Tell Me Again, Why Was It That We Hated FCP X?

VA+MA=DI by Danny Indio

I remember a long time ago when we cursed Apple for abandoning FCP 7 and foisting FCP X upon us. I can't remember exactly why since I never used FCP X but it seemed the right thing to do once Apple decided not to support FCP 7 anymore and a bunch of editors and writers called FCP X a glorified iMovie... (And I really hate iMovie) so I joined the mob and cursed Apple as we ran FCP X out of town. I continued to cut on regular ol' FCP, and forget all about FCP X. Lo and behold, a year and 3+ updates later, I stumble across David Leitner at Filmmaker magazine this month who really, really likes FCP X and thinks that one day we will learn to love it. His argument:
A big advantage of conjoined operating systems is that user-interface breakthroughs on mobile devices such as the iPad can readily migrate to Mac apps like FCP X — for instance, use of animation, multitouch, auto-saving, full screen display, Retina display, integration with flash architecture — all of which in turn optimize FCP X for use on portable MacBook Pros with trackpads. On the latest MacBook Pro with Retina display, for example, you can view full 1080p in FCP X’s small Viewer window.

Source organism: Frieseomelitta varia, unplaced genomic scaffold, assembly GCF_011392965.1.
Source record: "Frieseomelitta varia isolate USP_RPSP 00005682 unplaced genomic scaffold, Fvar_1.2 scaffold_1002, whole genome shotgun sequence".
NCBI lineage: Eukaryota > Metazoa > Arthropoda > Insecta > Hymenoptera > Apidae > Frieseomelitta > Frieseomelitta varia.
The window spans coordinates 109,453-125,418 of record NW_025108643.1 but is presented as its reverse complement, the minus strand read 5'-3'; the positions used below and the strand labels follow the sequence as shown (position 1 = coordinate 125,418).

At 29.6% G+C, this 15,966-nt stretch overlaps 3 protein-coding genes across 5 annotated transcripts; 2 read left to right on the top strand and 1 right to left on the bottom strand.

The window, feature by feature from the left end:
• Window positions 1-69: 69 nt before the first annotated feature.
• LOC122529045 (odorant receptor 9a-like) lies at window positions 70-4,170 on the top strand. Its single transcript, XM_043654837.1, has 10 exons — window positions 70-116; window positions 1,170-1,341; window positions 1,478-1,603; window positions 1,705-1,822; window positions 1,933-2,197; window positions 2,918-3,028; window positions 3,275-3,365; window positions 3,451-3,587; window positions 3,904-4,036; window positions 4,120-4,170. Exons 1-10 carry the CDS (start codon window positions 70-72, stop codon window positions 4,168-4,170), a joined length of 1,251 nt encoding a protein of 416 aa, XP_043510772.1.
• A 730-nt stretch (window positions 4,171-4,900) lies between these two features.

Of particular significance: the 64-bit AV Foundation found in OSX supplants the now legacy 32-bit QuickTime framework (video files will continue to sport QuickTime extensions). AV Foundation brings, at last, multi-core and GPU-assisted speed to Final Cut Pro rendering tasks (using OS X’s Grand Central Dispatch and OpenCL), as well as full color management from input to output and finer time accuracy for subframe events. read more...

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